After Nadal’s successful return from a career-threatening injury break, I had earmarked him as comfortable favourite for the French Open title. Now I am not so sure.
It’s not just that Djokovic beat Nadal on the brown stuff: his two previous clay victories also came in Masters finals at Madrid and Rome two years ago, but even then Rafa went on to win the French Open.
No, it’s the manner in which Djokovic dispatched the Spaniard, bullying and dominating him around his preferred surface, even though Rafa had looked the real deal in the week leading up to the final.
What really surprised me was one individual statistic of that match – that Djokovic had won over 90% of all points that had gone beyond 10 shots. On clay Djokovic was winning the long points, previously the exclusive domain of Nadal.
When Djokovic had beaten Nadal on clay in the past, he usually did so by shortening the points, attacking Rafa’s power and using it to generate some amazing defensive winners. But this time Nole was dictating the points, winning the gruelling rallies and imposing himself on all aspects of Nadal’s game.
This could easily be a question of fitness though.
Along with David Ferrer, Djokovic has the best endurance of anyone on the tour and he has the mental reserves to stay in points and matches he has no business winning, ankle injury or no ankle injury.
He is at his bendy best right now, while Nadal is feeling his way back after missing eight months through injury. He may be playing well, looking confident (and lighter, which will help the knees) and seamlessly re-integrating to the demands of the tour, but he cannot be 100% match-fit and certainly not 'tour-fit'.
You get to your peak fitness (and peak form) by playing lots of tennis matches, which is why the top players seem to improve towards the end of Grand Slam events, despite having stuck around to the latter stages of so many tour events in between.
Rafa was probably a touch undercooked going into Monte Carlo, having taken an additional month off after his initial comeback. Perhaps he was using Monte Carlo as an opportunity to regain some match fitness, having done the sensible thing in giving his body a rest after returning to the tour?
A few weeks ago myself and Mats Wilander spoke to Toni Nadal, Rafa’s coach and uncle, who said that Nadal would be among a group of favourites for the French Open, a group that is headed by Djokovic and also includes the likes of Andy Murray, David Ferrer and Juan Martin Del Potro (the exclusion of Roger Federer from that list could be as much down to mind-games as Fed’s relative disinterest towards clay).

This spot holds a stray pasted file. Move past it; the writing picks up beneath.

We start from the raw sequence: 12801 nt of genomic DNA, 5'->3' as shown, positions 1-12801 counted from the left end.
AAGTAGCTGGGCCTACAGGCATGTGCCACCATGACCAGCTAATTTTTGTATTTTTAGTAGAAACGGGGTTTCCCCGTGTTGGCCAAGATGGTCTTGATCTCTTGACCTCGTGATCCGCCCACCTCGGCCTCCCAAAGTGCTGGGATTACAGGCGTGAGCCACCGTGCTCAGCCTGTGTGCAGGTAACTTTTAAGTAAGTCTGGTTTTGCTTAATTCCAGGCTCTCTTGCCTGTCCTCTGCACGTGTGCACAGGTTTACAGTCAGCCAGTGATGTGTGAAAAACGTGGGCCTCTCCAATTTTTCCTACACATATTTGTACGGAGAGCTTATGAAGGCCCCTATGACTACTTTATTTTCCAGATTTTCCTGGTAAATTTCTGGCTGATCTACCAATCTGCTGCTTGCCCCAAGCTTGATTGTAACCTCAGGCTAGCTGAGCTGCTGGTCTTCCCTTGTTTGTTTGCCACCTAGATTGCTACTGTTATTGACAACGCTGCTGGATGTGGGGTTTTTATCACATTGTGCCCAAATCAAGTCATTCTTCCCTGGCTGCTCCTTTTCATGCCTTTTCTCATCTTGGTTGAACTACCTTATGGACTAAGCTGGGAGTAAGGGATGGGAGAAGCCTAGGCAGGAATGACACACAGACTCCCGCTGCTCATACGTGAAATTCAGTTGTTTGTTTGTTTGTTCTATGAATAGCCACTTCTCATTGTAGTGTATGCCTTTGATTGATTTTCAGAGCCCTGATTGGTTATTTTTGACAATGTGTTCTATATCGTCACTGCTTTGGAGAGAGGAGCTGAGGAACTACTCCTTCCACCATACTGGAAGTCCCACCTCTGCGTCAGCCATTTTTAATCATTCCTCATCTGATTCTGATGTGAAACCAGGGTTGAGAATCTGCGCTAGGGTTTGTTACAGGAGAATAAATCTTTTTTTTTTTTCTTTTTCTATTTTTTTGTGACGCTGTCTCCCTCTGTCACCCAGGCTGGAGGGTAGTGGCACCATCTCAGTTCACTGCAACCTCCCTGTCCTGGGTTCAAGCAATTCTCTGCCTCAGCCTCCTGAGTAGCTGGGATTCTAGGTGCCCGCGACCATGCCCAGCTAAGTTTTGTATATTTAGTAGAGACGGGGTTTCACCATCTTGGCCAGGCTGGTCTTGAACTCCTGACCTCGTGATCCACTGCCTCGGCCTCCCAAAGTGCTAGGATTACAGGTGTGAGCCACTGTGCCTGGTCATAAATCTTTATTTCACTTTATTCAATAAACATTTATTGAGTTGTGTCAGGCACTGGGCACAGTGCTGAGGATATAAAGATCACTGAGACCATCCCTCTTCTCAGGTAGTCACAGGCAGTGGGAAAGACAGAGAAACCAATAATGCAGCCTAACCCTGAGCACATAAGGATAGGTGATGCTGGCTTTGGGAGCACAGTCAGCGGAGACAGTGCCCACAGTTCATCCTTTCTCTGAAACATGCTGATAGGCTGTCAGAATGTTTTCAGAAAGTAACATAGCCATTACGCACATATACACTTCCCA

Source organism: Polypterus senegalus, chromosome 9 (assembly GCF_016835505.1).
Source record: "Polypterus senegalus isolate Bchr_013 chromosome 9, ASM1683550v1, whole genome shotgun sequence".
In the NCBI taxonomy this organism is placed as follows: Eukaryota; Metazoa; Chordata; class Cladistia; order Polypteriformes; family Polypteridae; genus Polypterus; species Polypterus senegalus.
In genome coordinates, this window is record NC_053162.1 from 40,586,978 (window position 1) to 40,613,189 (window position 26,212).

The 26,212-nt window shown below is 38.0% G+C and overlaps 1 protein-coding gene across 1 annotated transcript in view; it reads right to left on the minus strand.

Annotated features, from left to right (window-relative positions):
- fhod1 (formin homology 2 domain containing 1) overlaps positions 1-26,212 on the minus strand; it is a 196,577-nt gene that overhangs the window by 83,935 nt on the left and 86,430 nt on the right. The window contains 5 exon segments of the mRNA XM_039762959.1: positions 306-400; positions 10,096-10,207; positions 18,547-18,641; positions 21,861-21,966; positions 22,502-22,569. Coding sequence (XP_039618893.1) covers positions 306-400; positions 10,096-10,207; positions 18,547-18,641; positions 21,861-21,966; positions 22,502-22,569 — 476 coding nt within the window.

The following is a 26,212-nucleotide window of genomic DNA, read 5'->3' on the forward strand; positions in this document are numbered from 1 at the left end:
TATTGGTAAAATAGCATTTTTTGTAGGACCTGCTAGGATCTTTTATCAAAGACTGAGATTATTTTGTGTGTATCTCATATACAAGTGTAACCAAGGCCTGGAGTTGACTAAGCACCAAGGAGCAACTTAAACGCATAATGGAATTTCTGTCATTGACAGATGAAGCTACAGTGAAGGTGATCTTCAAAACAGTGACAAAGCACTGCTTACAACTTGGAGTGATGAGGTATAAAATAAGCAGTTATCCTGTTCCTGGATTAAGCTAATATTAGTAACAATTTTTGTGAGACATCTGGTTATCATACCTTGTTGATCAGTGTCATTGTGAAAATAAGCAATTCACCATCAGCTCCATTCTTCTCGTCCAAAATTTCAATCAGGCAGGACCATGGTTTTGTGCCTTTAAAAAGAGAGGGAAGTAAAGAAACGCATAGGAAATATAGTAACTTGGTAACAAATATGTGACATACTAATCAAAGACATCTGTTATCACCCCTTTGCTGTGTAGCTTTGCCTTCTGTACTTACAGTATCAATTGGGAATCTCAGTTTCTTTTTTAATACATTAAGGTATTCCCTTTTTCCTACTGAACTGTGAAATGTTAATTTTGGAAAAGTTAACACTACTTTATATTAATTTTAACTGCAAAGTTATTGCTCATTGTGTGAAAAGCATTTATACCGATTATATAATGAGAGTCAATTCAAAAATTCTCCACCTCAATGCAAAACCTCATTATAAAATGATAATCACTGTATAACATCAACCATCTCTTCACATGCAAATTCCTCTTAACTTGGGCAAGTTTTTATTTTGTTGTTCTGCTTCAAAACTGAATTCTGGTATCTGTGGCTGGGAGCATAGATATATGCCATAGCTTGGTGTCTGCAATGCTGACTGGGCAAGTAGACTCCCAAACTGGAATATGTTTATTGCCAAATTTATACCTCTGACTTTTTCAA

What was notable from that comment was Rafa’s inclusion in a group of candidates, as opposed to being the clear favourite, which you would expect his coach to say.
Uncle Toni also said that “looking confident” – as Rafa was at that moment – had no impact on a player’s game; indeed, he argues that it is the other way round, that you play and feel well first, win matches next and the confidence follows later. He pointed out that you never see confident players doing badly, but you will see men lacking in confidence do well. That theory is in keeping with the logic that tennis players actually improve the more games they play, fatigue ceasing to be a factor once a certain level of endurance is built.
Nadal is probably short of this level, which you would expect him to reach by the summer, realistically. For this reason and this reason alone, I have revised my prediction for Roland Garros – being a Rafa fan, I would put it as 50-50 with Djokovic, but you have to favour Nole’s superior fitness to see him through.
NO WORRIES FOR HARD-WORKING MURRAY
The usual anti-Murray brigade were out in force after his disappointing loss to Stanislas Wawrinka at Monte Carlo. I wouldn’t read too much into that defeat – despite having grown up playing on clay, it is Murray’s least favourite surface because he enjoys being able to maximise his ability to hit big winners on the harder courts.
He certainly has the game and physique for clay, counterpunching as well as he does and moving nicely on the softer sliding surface. And he has been working incredibly hard on it too – he stayed in Monte Carlo right to the end, despite going out, so he could continue hitting and working on the clay.
Remember that Djokovic fell in straight sets to Tommy Haas in Miami not so long ago, so the top players are allowed the odd dud match. Just the odd one, mind.
I can’t see Murray contending for the title in Paris unless one of Nadal or Djokovic slips up at some point, but he’s certainly going to stick around, with the semis a probability. Similarly with Federer, I cannot see him placing more than a passing priority on Roland Garros at this stage of his career, but he’ll go out there and enjoy himself for sure.
Ferrer and Del Potro have a bigger chance of doing something special, but the former will need to avoid Nadal and the latter find the added inspiration he needs to excel.
Nadal’s progress is not a shoo-in though, as if he’s seeded fifth he could end up facing Djokovic in what would be a nightmarish quarter-final. If he avoids that though, it’s a straight race between those two, with Murray and Fed waiting in the wings.